Elon Musk Isn’t Just Warning of a U.S. Recession–He’s Using the Simple ‘PPP Strategy’ to Weather It

Elon Musk has been adamant that a recession is inevitable–and near, as many others from Bill Gates to Jamie Dimon have suggested. While others spin their wheels, Musk and his fellow luminaries are preparing for what’s to come. In doing so, they are gaining the traction they need to forge on through the incoming economic storm, and come out the other side unweathered. 

The brilliance of their recession-proofing plan is an incredibly simple strategy that you can (and should) apply to all facets of your business. It upholds the core of Warren Buffett’s genius five-word success strategy–and there are no hotshot advisors or million-dollar investments required to benefit from it. 

It’s the ‘PPP strategy’: Predict, Prepare, and Persevere. 

1. Predict: Always Stay Multiple Moves Ahead 

Recessions are a part of market cycles. So it’s not a matter of if but when the next will be–and it’s becoming increasingly difficult to ignore the writing on the wall. Between a plummeting market, record-high inflation, and a labor shortage, the signs all point in the same direction.

What economists know is that recessions are a lot like volcanoes: Trouble brews beneath the surface long before it erupts. According to Bankrate, there are six key indicators that a recession is coming. Those who predicted what was to come, are those who are able to properly prepare for it and live as if it’s already here long before it arrives. And this holds true whether it’s an economic crash or the successful pursuit of a new venture. 

The ability to foresee and predict challenges in a market is how Uber built an $11 million business with a $0 marketing strategy. Or, how Netflix killed Blockbuster. Those who think in terms of what will be rather than what is are those who become–and stay–successful. 

2. Prepare: Get Ready For What’s Ahead  

It’s not enough to know what you will likely be up against, you have to also use that information to prepare for it. And ideally, not just prepare for if it happens, but operate as if it already is happening. 

For example, Elon Musk recently announced layoffs at Tesla before calling the company’s factories “money furnaces.” This comes as a result of halted production at its Shanghai plant, which might also play a role in the decision to put a stop to Cybertruck orders outside of the U.S.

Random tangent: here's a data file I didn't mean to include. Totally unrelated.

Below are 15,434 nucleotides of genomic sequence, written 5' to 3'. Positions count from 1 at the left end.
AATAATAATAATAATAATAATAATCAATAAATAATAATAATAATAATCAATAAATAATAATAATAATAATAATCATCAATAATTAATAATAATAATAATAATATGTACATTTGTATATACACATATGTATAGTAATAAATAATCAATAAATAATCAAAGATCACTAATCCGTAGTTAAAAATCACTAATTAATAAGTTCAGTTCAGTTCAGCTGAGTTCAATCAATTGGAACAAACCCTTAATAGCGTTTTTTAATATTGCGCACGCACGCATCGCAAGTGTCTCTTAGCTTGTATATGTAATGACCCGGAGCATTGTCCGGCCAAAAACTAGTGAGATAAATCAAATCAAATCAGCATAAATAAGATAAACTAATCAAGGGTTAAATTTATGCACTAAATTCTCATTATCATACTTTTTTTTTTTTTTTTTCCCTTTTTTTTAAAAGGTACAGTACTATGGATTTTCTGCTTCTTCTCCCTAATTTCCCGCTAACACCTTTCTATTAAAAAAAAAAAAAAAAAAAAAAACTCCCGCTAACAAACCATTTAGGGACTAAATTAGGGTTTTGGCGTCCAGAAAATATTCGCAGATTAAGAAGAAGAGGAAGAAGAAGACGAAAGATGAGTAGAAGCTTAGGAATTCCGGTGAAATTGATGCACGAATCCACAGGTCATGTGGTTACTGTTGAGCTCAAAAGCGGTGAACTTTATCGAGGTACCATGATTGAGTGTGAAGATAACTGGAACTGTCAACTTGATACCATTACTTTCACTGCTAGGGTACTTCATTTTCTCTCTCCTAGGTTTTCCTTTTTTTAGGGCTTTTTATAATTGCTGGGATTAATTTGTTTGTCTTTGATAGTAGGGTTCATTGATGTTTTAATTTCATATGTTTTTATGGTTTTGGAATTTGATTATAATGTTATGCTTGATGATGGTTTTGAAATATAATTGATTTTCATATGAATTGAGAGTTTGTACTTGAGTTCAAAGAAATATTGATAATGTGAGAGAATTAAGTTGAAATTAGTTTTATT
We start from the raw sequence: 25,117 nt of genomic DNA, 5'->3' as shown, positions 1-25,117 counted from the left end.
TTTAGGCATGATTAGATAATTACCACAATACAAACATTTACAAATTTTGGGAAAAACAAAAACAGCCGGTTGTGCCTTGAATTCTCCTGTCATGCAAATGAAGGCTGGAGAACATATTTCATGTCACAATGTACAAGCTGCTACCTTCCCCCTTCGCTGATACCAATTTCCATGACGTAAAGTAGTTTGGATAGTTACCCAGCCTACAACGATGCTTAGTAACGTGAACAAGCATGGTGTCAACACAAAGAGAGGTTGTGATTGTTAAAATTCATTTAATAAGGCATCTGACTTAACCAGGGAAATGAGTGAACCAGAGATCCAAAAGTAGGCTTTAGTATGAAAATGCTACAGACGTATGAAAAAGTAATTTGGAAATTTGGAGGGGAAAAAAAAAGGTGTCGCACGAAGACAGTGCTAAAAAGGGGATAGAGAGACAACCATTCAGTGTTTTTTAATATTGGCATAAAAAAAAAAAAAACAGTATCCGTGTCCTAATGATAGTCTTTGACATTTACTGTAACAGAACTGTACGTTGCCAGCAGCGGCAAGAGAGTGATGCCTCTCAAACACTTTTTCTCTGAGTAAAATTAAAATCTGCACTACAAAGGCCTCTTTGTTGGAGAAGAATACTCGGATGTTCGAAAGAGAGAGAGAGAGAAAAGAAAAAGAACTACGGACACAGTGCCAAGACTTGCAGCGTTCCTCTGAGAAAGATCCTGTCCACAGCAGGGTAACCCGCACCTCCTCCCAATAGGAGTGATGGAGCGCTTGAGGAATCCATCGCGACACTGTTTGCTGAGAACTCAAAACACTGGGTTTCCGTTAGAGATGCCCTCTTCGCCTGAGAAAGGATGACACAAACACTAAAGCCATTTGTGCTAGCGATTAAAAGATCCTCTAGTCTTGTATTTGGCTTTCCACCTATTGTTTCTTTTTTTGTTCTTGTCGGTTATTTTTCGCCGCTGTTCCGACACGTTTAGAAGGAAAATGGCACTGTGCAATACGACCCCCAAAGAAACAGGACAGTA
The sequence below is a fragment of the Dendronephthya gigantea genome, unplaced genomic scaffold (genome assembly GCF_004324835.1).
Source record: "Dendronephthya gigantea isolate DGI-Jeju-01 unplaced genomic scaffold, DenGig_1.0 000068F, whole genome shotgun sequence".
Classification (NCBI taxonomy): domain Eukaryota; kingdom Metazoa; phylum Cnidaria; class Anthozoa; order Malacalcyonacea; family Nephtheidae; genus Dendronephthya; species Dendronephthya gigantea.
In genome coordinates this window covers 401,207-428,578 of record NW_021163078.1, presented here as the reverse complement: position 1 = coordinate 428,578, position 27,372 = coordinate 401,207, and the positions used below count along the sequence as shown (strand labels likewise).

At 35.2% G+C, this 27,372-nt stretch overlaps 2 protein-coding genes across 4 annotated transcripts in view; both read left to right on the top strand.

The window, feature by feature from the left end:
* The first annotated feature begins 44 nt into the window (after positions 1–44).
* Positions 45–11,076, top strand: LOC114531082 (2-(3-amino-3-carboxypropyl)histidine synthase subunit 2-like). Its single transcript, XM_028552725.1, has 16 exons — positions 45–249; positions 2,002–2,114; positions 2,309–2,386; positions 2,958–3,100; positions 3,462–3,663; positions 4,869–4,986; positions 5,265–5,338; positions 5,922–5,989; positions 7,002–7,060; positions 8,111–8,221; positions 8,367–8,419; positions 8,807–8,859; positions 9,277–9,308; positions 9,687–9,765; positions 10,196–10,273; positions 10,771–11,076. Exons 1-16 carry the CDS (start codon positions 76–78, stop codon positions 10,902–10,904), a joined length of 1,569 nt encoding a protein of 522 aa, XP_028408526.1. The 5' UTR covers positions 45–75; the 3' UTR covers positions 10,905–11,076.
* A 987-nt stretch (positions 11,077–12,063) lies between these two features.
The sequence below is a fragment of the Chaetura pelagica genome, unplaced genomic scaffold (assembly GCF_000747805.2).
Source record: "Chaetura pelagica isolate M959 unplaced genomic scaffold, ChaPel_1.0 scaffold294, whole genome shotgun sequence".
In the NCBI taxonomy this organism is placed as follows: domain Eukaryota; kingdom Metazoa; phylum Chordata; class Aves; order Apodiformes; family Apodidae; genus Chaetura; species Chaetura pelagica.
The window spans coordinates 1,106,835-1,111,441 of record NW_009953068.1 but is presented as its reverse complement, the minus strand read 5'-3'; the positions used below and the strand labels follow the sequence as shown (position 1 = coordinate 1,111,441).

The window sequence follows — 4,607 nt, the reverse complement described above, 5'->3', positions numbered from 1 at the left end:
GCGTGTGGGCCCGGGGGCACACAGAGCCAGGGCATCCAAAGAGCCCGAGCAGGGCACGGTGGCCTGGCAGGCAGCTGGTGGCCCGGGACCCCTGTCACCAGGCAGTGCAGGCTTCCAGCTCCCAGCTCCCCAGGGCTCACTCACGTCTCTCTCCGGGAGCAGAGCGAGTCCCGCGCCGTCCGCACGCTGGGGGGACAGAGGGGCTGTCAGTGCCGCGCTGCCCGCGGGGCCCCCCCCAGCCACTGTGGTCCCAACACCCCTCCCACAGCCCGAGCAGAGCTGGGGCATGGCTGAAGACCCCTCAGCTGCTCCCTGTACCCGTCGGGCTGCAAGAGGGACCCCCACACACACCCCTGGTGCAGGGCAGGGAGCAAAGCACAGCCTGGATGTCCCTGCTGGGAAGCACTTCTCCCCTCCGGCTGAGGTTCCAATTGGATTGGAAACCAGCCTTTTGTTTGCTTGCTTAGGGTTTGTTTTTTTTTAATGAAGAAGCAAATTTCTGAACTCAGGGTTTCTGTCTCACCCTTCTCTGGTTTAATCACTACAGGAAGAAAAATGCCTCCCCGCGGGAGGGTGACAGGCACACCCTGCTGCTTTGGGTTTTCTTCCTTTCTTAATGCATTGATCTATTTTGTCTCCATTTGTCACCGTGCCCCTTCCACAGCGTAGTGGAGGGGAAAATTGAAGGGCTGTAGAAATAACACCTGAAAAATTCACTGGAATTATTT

In the case of preparing for a recession, here are a few key principles to follow:  

  • Put big risks on pause  
  • Cut back on superfluous spending 
  • Reduce costly overhead 
  • Avoid high-interest debt (and interest in general, as much as possible) 

It’s also the case for everyday business. Southwest Airlines provides an interesting example of what happens when a business has a solid grasp on market predictions but lacks preparation. Amid the pandemic, Southwest did what no other airline was doing–it expanded. The idea behind its expansion plan was brilliant. Yet it failed miserably, becoming America’s least reliable airline in a matter of months because it didn’t adequately prepare for it. 

3. Persevere: Get Ahead 

Economic survival is not solely achieved through good reactions but good planning and execution. The end result is generally the ability to persevere. So upon weathering a storm, repeat the ‘PPP’ strategy to stay ahead, or even to get further ahead. 

If you start operating your business as if a recession is already underway, you will not feel the effects as deeply when it does strike. As a result, your company will not only weather the storm, but get ahead of their competitors who reacted to it rather than safeguarded themselves from it. It’s a lesson in mitigating risk and a key element in laying the foundation for success. 

Ultimately, it’s the idea that the anecdote is not to fix problems, but to prevent problems–and it’s applicable whether you’re facing a recession or running a business.

The opinions expressed here by Inc.com columnists are their own, not those of Inc.com.


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